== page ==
Charlie’s Stage 2B Classical Hodgkin’s Lymphoma Story
Charlie shares the story of getting diagnosed with stage 2B Hodgkin’s lymphoma and undergoing ABVD chemo to get into remission. Charlie also highlights the issues of hair loss and life after cancer.
- Name: Charlie B.
- Diagnosis (DX):
- Age at DX: 32
- Staging: 2B
- 1st Symptoms:
- Lump in neck
- 12 rounds of ABVD
- Hair Loss
- Support & Emotions
This interview has been edited for clarity. This is not medical advice. Please consult with your healthcare provider for treatment decisions.
Let the drugs do their thing. Chemo is a crazy process, but it’s a tried-and-true method of treatment, and you can get through this.
When you go through chemo, it’s important to make it special to you. I chose to do that by wearing fancy dresses to my treatments.
That really added to my experience. Do whatever you can to make chemo a celebration of survivorship as you beat this and move forward.Charlie B.
What were your 1st symptoms?
I noticed a growth on my neck. Usually, if there’s swelling from a viral infection, you see symmetrical swelling, so just having it on the right side only was a little alarming.
I also had full-body itches. That was really strange. It was almost like the itchiness was underneath my skin. I had drenching night sweats as well, which are very indicative of a Hodgkin’s lymphoma diagnosis.
»MORE: Hodgkin’s lymphoma patients share common first symptoms
How did you get diagnosed?
I went to my primary care, and he’s usually very jovial, but he was serious this time. He said, “I’m going to refer you to a specialist right now.”
I saw the specialist, and she said there was a possibility it was cancer. From there, it became more and more apparent that it wasn’t just possibly cancer — that it was.
Processing the diagnosis
I was in denial. I’m Charlie. I don’t get cancer. That’s not something that happens to me. That happens to other people.
I got my first opinion at a local hospital, and I went for my second one at a clinic in Boston. Even at the second opinion, I was in denial.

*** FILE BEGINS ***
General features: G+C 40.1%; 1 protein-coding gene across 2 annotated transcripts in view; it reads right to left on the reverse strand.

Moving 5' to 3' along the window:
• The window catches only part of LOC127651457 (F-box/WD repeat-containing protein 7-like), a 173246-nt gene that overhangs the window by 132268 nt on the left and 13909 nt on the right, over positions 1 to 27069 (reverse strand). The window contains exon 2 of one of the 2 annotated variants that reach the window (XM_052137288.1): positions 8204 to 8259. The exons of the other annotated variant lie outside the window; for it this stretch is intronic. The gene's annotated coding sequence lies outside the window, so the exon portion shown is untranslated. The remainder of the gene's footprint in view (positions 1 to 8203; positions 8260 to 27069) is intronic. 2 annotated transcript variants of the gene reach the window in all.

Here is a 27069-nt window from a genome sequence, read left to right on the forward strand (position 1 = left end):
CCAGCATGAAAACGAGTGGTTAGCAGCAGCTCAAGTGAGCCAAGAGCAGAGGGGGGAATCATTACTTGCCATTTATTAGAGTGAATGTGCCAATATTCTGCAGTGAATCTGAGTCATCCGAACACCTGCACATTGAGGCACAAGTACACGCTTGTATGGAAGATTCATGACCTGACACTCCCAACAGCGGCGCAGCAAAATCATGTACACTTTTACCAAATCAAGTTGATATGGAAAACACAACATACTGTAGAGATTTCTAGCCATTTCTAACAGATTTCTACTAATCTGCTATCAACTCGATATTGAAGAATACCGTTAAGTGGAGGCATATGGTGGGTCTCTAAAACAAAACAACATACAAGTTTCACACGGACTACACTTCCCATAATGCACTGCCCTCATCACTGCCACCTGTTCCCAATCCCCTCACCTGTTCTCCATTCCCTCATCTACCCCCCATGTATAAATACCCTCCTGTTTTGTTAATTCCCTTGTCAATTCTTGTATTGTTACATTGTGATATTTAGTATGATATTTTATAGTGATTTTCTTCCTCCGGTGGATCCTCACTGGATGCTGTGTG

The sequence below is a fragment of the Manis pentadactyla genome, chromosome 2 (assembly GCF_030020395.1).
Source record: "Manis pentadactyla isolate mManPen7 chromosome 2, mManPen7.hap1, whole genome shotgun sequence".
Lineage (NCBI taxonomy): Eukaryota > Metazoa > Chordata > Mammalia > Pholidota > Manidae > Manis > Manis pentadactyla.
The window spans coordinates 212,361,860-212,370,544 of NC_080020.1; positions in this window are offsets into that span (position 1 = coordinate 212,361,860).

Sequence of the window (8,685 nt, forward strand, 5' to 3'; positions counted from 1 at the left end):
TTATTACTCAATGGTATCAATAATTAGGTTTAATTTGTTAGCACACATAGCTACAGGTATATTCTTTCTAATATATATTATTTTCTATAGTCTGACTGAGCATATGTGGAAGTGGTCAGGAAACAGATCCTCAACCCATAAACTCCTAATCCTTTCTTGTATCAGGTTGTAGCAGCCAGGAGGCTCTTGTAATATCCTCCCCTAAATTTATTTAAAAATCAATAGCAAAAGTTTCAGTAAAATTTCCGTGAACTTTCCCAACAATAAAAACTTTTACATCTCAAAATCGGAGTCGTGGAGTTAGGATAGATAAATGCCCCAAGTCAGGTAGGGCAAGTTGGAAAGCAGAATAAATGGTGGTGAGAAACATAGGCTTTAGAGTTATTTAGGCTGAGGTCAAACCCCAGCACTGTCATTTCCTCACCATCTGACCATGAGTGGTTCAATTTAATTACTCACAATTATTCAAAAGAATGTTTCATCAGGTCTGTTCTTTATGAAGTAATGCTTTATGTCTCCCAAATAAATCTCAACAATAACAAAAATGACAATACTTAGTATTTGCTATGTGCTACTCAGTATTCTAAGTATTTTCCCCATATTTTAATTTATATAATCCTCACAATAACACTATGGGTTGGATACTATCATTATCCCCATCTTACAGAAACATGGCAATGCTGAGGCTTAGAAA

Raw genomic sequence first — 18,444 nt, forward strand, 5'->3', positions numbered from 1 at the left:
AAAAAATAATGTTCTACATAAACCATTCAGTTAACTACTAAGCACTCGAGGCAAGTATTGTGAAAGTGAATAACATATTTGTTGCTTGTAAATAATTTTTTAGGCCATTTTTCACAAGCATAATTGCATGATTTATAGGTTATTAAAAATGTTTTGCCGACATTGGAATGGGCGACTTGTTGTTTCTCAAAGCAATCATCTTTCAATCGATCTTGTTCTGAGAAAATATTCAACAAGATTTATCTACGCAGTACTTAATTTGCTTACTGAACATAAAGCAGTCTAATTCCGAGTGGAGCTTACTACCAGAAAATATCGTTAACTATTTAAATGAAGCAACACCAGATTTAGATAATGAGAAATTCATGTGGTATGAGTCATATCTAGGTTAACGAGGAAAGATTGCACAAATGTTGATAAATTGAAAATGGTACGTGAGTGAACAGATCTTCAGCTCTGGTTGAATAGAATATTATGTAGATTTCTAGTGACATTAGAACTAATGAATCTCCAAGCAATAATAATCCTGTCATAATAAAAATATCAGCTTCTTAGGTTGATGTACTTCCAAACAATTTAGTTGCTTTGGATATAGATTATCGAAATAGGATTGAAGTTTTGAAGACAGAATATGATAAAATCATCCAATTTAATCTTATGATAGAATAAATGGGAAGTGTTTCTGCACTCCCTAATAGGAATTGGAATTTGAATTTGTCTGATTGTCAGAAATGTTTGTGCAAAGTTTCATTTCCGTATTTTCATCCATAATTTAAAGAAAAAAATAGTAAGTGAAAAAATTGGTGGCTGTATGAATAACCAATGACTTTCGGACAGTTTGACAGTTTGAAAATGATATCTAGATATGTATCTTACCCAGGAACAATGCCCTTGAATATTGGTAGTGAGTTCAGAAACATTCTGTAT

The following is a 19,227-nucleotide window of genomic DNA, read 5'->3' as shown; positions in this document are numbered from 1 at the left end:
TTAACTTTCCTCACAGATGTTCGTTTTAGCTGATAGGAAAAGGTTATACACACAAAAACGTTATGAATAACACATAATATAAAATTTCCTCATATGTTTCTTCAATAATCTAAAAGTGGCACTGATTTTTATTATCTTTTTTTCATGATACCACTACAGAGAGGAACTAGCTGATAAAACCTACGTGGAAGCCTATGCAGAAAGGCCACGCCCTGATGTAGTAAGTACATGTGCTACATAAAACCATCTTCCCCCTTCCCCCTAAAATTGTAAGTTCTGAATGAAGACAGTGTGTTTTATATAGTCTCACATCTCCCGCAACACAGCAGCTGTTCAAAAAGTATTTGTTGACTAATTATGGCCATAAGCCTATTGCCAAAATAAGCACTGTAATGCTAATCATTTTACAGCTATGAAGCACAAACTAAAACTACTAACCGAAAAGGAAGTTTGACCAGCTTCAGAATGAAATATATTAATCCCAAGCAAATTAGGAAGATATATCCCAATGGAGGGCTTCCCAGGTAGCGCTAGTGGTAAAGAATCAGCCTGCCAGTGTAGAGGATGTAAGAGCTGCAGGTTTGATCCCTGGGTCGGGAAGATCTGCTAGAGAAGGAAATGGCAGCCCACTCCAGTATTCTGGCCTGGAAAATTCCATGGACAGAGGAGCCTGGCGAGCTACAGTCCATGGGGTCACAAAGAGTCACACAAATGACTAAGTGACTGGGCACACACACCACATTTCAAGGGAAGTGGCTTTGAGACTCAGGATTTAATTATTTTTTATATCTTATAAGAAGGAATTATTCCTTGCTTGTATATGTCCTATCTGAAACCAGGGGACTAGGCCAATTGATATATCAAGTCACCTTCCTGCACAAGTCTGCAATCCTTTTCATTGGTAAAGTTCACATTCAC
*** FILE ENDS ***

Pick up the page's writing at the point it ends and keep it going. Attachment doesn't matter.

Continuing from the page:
One of the nurses had a tray of snacks, and she asked if I wanted anything. I said, ‘No, those are for cancer patients.’
»MORE: Patients share how they processed a cancer diagnosis
Describe the biopsies
I did a fine needle aspiration initially with the specialist, but that was before my second opinion and all that. That only confirmed malignancy, but the surgical biopsy determined what kind of cancer I had and how bad it was.
The surgical biopsy was pretty much just a standard surgery. I was under general anesthesia. They made a small incision in the right side of my neck.
They took out a couple of lymph nodes and had them sent to various labs for testing. They came back as positive for Hodgkin lymphoma.
When did the reality of your diagnosis set in?
Right after my first chemotherapy is when the denial let up a little.
I had been zoned out and just cruising through stuff. I was doing what I needed to do. As soon as I finished my first chemo treatment, my swelling went down 50%. I could turn my head again.
After that, when I realized the chemotherapy was working, I realized, ‘Oh. Wow. I really do have cancer.’
How did you tell people about your diagnosis?
I made a Facebook post. I reminded people that if you ever find a suspicious lump, to go get it checked out.
I didn’t feel comfortable telling my coworkers. I don’t know why. I just didn’t feel comfortable with that, but I had a good support system on Facebook and with my friends.
»MORE: Breaking the news of a diagnosis to loved ones
I did 12 rounds of ABVD chemo. Infusions usually took 3 to 4 hours. I had a CT scan right before treatment to confirm the diagnosis.
Then I had a PET scan halfway through and another at the end of the 12 rounds.